Early mobilization and exercise may help patients heal sooner, as the pre-operative pain has usually caused patients to limit their motion, and limited motion is a common cause of pain. In addition to an early exercise program of stretching, strengthening, and conditioning, return to normal daily activity may also help improve the secondary soft tissue component of the pain after microdiscectomy back surgery.


Walking exercise after microdiscectomy spine surgery is very gentle on the back, and a postoperative walking program with a goal of walking about 3 miles a day is advisable. Typically, patients will be advised to start out walking a short distance and gradually work up to a distance of a few miles, and to let pain be their guide. Applying ice and/or taking an NSAID (e.g. ibuprofen) after walking will help alleviate the pain and discomfort sometimes associated with an increase in activity after back surgery.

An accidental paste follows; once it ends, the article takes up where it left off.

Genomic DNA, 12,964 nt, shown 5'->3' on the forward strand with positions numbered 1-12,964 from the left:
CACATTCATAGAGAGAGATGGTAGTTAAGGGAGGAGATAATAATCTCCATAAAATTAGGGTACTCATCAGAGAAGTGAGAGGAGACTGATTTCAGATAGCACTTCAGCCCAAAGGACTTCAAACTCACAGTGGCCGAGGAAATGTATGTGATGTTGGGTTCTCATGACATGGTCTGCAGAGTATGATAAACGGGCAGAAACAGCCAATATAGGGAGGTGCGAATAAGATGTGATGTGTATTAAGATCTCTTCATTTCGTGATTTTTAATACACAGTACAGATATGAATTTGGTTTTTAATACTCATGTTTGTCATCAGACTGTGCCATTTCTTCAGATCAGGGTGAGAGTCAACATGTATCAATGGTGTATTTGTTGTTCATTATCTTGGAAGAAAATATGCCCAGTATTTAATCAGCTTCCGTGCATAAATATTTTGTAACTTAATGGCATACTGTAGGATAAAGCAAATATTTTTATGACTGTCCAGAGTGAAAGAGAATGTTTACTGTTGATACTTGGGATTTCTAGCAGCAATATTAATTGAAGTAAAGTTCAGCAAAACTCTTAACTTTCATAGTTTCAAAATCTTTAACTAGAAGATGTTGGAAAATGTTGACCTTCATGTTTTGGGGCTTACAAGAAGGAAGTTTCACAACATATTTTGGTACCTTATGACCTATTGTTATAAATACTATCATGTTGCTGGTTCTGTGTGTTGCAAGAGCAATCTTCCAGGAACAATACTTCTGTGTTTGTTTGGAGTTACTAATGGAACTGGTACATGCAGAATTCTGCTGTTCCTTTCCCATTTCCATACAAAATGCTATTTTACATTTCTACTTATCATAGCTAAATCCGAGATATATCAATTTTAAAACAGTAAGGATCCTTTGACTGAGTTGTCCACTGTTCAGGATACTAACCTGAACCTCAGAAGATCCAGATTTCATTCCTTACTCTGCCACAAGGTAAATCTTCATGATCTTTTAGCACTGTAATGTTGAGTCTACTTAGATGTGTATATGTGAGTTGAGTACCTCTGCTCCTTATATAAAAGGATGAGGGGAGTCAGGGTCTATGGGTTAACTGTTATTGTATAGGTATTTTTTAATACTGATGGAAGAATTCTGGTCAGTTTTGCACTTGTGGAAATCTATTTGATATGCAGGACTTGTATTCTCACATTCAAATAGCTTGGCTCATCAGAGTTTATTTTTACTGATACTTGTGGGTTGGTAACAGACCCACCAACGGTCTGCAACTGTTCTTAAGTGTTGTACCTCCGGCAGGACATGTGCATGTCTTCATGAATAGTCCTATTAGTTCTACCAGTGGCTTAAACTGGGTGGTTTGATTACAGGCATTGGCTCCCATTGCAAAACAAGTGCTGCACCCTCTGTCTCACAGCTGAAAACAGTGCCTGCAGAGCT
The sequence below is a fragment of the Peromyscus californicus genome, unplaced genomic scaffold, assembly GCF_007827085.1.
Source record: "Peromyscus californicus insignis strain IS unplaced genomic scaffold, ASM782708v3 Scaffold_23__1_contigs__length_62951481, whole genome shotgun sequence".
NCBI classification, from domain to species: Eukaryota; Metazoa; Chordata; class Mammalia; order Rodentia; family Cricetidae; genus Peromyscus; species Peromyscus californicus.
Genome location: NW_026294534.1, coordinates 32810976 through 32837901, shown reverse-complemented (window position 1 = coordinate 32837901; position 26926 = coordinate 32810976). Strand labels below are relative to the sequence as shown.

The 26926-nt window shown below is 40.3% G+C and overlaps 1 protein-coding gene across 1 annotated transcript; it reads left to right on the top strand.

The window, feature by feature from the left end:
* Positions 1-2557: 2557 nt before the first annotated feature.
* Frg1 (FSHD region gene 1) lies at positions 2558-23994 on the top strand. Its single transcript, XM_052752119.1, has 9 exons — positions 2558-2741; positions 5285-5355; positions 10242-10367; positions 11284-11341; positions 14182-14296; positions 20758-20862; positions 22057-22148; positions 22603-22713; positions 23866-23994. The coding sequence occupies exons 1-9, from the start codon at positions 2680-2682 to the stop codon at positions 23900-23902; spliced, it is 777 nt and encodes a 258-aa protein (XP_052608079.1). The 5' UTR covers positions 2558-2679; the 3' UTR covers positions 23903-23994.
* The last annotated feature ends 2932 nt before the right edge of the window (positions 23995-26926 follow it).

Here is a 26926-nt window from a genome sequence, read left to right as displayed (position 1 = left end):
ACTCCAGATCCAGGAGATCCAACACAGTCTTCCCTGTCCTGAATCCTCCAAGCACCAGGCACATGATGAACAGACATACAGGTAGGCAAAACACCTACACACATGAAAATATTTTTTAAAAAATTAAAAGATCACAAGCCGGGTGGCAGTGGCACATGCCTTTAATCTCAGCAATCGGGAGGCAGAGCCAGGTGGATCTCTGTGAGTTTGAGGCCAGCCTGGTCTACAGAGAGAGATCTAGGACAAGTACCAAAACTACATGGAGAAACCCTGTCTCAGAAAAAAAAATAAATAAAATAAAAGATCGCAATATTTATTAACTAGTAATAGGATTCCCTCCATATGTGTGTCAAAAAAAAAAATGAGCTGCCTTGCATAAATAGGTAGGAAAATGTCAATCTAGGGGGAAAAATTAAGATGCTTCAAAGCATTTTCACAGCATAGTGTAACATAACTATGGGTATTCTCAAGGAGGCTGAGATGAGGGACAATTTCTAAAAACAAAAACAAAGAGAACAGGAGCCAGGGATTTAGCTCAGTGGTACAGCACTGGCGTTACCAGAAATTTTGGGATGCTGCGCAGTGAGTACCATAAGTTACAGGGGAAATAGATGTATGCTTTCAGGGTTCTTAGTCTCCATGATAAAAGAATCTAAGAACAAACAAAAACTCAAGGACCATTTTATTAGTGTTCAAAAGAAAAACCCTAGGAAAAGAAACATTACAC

Return to work after microdiscectomy back surgery is based both on how quickly the patient feels better and on what type of work the patient does. Many surgeons do not restrict post-operative activity but advise patients to return to all their normal activities in a gradual fashion and let pain be their guide.

For those microdiscectomy back surgery patients who have worker's compensation insurance and need specific guidelines prior to returning to work, spine surgeons will often let them return to modified duty 7 to 10 days after a microdiscectomy and to full duty after 2 to 3 weeks, depending on their required duties.

Many Patients Feel Better with Exercise

Again, many spine surgeons feel that early return to normal activity is safe and does not lead to an increased probability of a recurrent disc herniation in the early postoperative period. Many patients actually feel better sooner if they return to their normal level of functioning as soon as possible after microdiscectomy back surgery.